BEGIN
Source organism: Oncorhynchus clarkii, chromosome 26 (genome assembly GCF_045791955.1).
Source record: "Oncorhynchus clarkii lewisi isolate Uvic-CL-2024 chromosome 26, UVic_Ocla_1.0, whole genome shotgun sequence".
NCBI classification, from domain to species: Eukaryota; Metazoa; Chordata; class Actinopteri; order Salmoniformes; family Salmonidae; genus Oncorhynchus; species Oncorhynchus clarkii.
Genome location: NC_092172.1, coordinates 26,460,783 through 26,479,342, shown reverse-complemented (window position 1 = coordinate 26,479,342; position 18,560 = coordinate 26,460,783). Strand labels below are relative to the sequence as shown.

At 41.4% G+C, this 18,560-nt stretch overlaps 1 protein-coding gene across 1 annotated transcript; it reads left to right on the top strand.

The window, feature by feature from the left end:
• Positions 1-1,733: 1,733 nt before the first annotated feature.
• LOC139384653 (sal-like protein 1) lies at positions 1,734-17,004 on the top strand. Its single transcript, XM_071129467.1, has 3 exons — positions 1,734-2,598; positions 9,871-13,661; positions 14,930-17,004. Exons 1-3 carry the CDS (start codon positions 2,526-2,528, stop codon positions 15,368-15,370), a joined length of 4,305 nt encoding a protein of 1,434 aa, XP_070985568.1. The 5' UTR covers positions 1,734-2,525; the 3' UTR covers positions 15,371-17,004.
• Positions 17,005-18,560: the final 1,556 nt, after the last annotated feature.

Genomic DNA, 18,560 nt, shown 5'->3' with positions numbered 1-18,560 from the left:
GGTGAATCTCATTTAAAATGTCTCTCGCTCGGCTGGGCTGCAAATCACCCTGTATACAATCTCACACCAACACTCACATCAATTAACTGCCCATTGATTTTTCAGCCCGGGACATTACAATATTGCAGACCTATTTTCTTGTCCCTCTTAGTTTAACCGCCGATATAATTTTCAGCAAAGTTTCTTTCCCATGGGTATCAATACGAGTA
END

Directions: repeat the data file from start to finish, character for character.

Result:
Source organism: Oncorhynchus clarkii, chromosome 26 (genome assembly GCF_045791955.1).
Source record: "Oncorhynchus clarkii lewisi isolate Uvic-CL-2024 chromosome 26, UVic_Ocla_1.0, whole genome shotgun sequence".
NCBI classification, from domain to species: Eukaryota; Metazoa; Chordata; class Actinopteri; order Salmoniformes; family Salmonidae; genus Oncorhynchus; species Oncorhynchus clarkii.
Genome location: NC_092172.1, coordinates 26,460,783 through 26,479,342, shown reverse-complemented (window position 1 = coordinate 26,479,342; position 18,560 = coordinate 26,460,783). Strand labels below are relative to the sequence as shown.

At 41.4% G+C, this 18,560-nt stretch overlaps 1 protein-coding gene across 1 annotated transcript; it reads left to right on the top strand.

The window, feature by feature from the left end:
• Positions 1-1,733: 1,733 nt before the first annotated feature.
• LOC139384653 (sal-like protein 1) lies at positions 1,734-17,004 on the top strand. Its single transcript, XM_071129467.1, has 3 exons — positions 1,734-2,598; positions 9,871-13,661; positions 14,930-17,004. Exons 1-3 carry the CDS (start codon positions 2,526-2,528, stop codon positions 15,368-15,370), a joined length of 4,305 nt encoding a protein of 1,434 aa, XP_070985568.1. The 5' UTR covers positions 1,734-2,525; the 3' UTR covers positions 15,371-17,004.
• Positions 17,005-18,560: the final 1,556 nt, after the last annotated feature.

Genomic DNA, 18,560 nt, shown 5'->3' with positions numbered 1-18,560 from the left:
GGTGAATCTCATTTAAAATGTCTCTCGCTCGGCTGGGCTGCAAATCACCCTGTATACAATCTCACACCAACACTCACATCAATTAACTGCCCATTGATTTTTCAGCCCGGGACATTACAATATTGCAGACCTATTTTCTTGTCCCTCTTAGTTTAACCGCCGATATAATTTTCAGCAAAGTTTCTTTCCCATGGGTATCAATACGAGTA